Outside the Whale: Democracy’s Decay


April 8 marked another election season without a contest. Four-hundred-twenty-eight voters participated. Bruce Rohr, a former member of the Conservation Commission and a core member of those who worked for the passage of the Community Preservation Act (CPA), is one of the few citizens who is worried enough about the lack of voter participation to try to change it. He is proposing on town meeting floor that the town election move from the spring to the fall, where the local ballot will be passed out with state, and in some years, federal election ballots and thus increase participation in the local elections.

tanya-willow1He told the Finance Committee on March 10 that the CPA was defeated during the local spring elections but passed when it was brought before the town during the fall election, when many more Canton voters come to the polls. He argues that greater wisdom exists within greater numbers. CPA money — because of the state’s growing match funding — is already leading to revived tennis courts at the high school, a project that the town could never otherwise consider.

However, selectmen and FinCom have argued that moving the election to the fall may expand the number of voters in the local election, but the new voters will not necessarily understand the local issues. In other words, they feel the April voter may be rare, but he is far more informed on the issues affecting the town than his fall voting counterpart. The arguments against moving the elections to the fall — which include the town clerk’s concern for the stress the longer hours might have on the aging poll worker — won the day and Rohr’s proposal will go before town meeting with no town committee support.

The argument that the April voter is a highly informed voter was supported in this past election. There was a fairly complex tax question that exempted the first $100,000 of business property value from being calculated in the CPA taxation formula (it’s already exempted for residents). Of the 428 voters, 265 voted in favor while 110 voted against it with only 53 blanks. That means that the voters this past April had a firm understanding of what the question was asking as evidenced by the lack of blanks at only 13 percent. The Canton Association of Business and Industry campaigned against the CPA tax when it was originally proposed by Rohr’s group, and the CPA tax was not supported by the Board of Selectmen and FinCom when it was originally proposed. (Individuals, like Selectman Victor Del Vecchio and then FinCom member Pat Johnson, did support it.) But on this April’s ballot question there was no opposition. The Canton Community Preservation Committee (CCPC) agreed that businesses in town should, just as residents currently do, have their first $100,000 of tax value exempted from the CPA property tax calculation. Thus 428 April voters sanctioned what the town leadership thought was best for all of Canton. Is it any wonder then that no town committee supports a change to the status quo?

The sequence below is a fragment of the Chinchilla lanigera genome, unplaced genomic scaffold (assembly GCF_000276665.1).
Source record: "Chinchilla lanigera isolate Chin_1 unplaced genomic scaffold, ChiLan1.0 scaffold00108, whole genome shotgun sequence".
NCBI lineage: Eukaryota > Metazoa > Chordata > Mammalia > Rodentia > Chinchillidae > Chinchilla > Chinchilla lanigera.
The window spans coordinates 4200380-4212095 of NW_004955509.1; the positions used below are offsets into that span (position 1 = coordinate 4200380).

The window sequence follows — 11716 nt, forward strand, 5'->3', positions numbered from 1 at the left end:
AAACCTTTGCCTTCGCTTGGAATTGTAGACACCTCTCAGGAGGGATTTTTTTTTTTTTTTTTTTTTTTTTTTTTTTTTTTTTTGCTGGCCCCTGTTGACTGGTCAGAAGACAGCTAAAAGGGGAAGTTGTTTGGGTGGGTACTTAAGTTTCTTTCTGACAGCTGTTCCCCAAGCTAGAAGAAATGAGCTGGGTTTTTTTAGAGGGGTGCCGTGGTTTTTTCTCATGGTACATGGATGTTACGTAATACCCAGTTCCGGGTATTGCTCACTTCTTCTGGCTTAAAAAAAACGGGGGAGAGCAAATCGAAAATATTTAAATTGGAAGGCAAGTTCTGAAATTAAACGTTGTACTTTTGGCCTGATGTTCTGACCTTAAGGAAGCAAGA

But the current system leaves a disproportionate influence of local policy to a tiny fraction that is not demographically representative of Canton. It’s why “good taxes” like the CPA died a certain death in the April voting booth. The anti-tax sentiment of Canton’s older base combined by the significant influence the business community has on local officials was a hurdle too high for a tax like CPA. If it were not for the savvy of the CPA supporters like Rohr who cleverly brought the question before a larger fall voting audience, this May’s town meeting would not be voting to fix its tennis courts at the high school with the CCPC’s state-subsidized funds.

Two concerning studies recently conclude that the United States is no longer a democracy, but an oligarchy. An April 18 story in The New Yorker quoted one conclusion on the loss of citizen influence on their government at the federal level that sounds much like the arguments against moving the town election to the fall:

Average citizens are inattentive to politics and ignorant about public policy; why should we worry if their poorly informed preferences do not influence policy making? Perhaps economic elites and interest group leaders enjoy greater policy expertise than the average citizen does. Perhaps they know better which policies will benefit everyone, and perhaps they seek the common good, rather than selfish ends, when deciding which policies to support …

Federally, the study finds that even if large voting majorities are against a policy, it will pass if it serves the interests of the country’s fiscal elite. In other words, laws, policies and deregulations, if it increases the profits of the mighty few, have virtually no chance of defeat.

Ironically, locally, where the participation is low across the state, voters still have a tremendous say over their government. Rather than being muted by money and influence, local voters have voluntarily forsaken their power. Democratic decay from lack of local participation should not be the worry of just Bruce Rohr. Even if the status quo outwardly keeps things predictable and steady, decay comes with inattention, and the decomposition of democracy can never be good. Whether moving the town election to November will revitalize the system is yet to be seen, but certainly the voting booths need more than 428 people, or the concentration of interests to a very few will continue to have a contracting affect on how community problems are heard and how they are solved.

As the political analyzers of the study in The New Yorker said, there may be some argument that elite rule is an informed rule and will not act to selfish ends, “but we tend to doubt it.”

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